Emanuel Goldberg was born 31 August 1881 in Moscow into a Russian Jewish family.  Emanuel was educated in the cultured, cosmopolitan world in late 19th century Moscow.  He enrolled at University of Moscow to study Chemistry. An exceptional student, he collaborated in research in electrochemical reactions with Alexander Speranskii, a faculty member, who specialized in physical chemistry.

In 1903 Goldberg received his first patent at the age of 24. In April, 1906, Goldberg finished his Ph.D. at the University of Leipzig, awarded with highest honors, summa cum laude.  After a year as assistant to Adolf Miethe in the Photochemistry Laboratory at the Technical University in Charlottenburg, Berlin, he became head of the Photographic Department of the Royal Academy of Graphic Arts and Bookcraft, in Leipzig from 1907 to 1917.

In 1917 Goldberg was recruited by the Carl Zeiss firm in Jena to become a director of its photographic products subsidiary ICA (Internationale Camera Aktien Gesellschaft) in Dresden.  Here he introduced the breakthrough, spring-driven Kinamo portable movie camera.  Kinamo forever changed how film,  especially documentary movies, were created.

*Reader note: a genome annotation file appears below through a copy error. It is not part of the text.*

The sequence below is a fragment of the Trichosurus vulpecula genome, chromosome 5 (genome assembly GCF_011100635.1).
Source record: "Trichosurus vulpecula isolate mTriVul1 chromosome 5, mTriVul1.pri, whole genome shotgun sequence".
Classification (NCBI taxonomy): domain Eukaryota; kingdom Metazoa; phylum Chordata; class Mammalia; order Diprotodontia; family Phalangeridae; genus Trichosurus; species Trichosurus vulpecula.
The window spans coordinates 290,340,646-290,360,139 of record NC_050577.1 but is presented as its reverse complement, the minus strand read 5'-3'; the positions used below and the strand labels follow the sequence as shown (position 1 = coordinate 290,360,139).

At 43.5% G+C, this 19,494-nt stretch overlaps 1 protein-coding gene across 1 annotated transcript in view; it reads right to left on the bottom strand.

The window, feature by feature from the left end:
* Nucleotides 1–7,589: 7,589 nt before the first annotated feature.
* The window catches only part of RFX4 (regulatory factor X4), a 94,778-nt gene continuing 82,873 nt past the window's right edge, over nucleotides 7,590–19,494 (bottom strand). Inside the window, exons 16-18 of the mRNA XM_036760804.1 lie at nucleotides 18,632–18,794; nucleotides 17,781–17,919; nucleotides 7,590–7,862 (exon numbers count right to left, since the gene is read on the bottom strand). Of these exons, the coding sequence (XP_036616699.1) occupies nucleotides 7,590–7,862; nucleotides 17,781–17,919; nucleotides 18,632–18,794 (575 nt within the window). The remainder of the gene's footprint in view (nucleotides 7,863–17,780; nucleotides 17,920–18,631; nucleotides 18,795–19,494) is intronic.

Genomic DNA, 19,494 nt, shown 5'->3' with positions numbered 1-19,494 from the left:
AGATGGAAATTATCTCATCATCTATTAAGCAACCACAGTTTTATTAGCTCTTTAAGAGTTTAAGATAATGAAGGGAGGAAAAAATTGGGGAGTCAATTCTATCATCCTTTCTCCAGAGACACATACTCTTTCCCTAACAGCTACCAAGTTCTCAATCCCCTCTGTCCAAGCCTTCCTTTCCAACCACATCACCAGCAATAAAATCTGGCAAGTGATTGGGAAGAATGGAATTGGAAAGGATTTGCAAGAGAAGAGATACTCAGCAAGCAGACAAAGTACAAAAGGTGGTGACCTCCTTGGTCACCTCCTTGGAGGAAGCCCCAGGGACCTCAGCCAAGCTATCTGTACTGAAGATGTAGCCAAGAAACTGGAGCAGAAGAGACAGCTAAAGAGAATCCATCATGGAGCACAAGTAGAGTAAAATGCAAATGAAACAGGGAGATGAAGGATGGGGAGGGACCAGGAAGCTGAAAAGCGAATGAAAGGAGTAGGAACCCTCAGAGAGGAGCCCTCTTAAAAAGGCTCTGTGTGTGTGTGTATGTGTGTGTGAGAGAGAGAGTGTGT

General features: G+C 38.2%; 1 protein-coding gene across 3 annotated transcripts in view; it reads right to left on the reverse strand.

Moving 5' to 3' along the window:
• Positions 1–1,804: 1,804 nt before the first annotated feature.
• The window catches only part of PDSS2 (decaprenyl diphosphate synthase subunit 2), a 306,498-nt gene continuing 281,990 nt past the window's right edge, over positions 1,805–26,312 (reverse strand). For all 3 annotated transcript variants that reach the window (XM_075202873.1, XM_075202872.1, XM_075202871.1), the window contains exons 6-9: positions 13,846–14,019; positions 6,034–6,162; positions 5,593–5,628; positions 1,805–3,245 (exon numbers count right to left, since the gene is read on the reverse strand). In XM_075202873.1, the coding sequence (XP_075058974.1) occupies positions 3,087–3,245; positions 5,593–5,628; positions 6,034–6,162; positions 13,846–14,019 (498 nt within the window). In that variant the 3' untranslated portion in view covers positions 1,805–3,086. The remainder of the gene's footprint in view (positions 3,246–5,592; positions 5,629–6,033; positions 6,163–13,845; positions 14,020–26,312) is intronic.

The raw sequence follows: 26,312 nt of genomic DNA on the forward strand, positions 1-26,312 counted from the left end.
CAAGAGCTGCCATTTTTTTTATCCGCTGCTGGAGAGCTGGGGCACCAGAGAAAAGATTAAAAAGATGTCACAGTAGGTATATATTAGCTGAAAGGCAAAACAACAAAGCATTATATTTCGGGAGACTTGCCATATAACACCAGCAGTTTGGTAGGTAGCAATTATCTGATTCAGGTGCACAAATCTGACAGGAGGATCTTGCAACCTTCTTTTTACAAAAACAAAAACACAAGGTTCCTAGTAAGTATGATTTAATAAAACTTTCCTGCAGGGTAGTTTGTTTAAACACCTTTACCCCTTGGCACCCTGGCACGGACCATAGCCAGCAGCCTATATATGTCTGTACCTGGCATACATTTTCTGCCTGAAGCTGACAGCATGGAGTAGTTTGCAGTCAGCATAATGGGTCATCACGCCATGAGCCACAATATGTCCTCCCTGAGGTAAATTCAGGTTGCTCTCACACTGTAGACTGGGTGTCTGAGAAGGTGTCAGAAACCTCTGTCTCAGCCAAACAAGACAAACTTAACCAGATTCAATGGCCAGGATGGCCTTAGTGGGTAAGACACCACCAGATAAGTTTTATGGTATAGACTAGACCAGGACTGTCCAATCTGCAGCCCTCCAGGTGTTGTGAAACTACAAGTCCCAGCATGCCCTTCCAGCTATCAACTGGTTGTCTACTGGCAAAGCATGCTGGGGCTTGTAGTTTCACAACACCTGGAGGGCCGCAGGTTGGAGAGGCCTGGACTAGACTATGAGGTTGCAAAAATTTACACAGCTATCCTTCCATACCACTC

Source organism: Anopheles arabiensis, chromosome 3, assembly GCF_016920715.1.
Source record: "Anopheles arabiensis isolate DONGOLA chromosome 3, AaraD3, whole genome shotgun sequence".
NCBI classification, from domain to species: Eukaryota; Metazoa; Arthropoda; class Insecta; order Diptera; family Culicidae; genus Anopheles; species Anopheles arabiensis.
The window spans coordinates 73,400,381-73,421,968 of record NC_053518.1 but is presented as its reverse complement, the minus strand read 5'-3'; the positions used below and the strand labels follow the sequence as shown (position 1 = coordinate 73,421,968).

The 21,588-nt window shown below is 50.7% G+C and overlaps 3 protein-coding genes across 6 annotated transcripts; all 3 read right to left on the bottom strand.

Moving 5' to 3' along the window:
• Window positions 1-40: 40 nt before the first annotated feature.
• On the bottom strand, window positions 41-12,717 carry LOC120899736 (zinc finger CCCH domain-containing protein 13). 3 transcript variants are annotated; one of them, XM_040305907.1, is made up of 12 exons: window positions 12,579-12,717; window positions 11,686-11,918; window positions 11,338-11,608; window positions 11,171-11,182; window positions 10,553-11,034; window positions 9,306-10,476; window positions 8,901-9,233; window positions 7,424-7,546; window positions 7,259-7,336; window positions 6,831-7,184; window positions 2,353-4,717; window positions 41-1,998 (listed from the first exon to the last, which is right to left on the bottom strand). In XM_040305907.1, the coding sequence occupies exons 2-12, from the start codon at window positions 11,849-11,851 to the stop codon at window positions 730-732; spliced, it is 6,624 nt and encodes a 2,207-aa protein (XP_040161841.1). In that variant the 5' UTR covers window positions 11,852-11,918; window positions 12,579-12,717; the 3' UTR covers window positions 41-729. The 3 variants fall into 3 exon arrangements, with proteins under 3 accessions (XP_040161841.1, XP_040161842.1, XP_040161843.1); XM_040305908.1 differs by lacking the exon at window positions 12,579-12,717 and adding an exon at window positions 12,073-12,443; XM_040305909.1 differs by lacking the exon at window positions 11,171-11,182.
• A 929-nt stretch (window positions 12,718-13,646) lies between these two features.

In 1926 four leading photographic firms formed Zeiss Ikon under Goldberg's leadership.   He was leading manager of the company until he was kidnapped by the Nazis in 1933.  After three days of uncertain confinement, he was released because of his international reputation, and fled afterwards to Czechoslovakia, Italy and at last to Paris.  After four years working for Zeiss subsidiaries in France, Goldberg moved to Palestine in 1937. There he established a laboratory, Goldberg Instruments, which became the Electro-Optical Industries ("El-Op") in Rehovot where he continued his innovation work.


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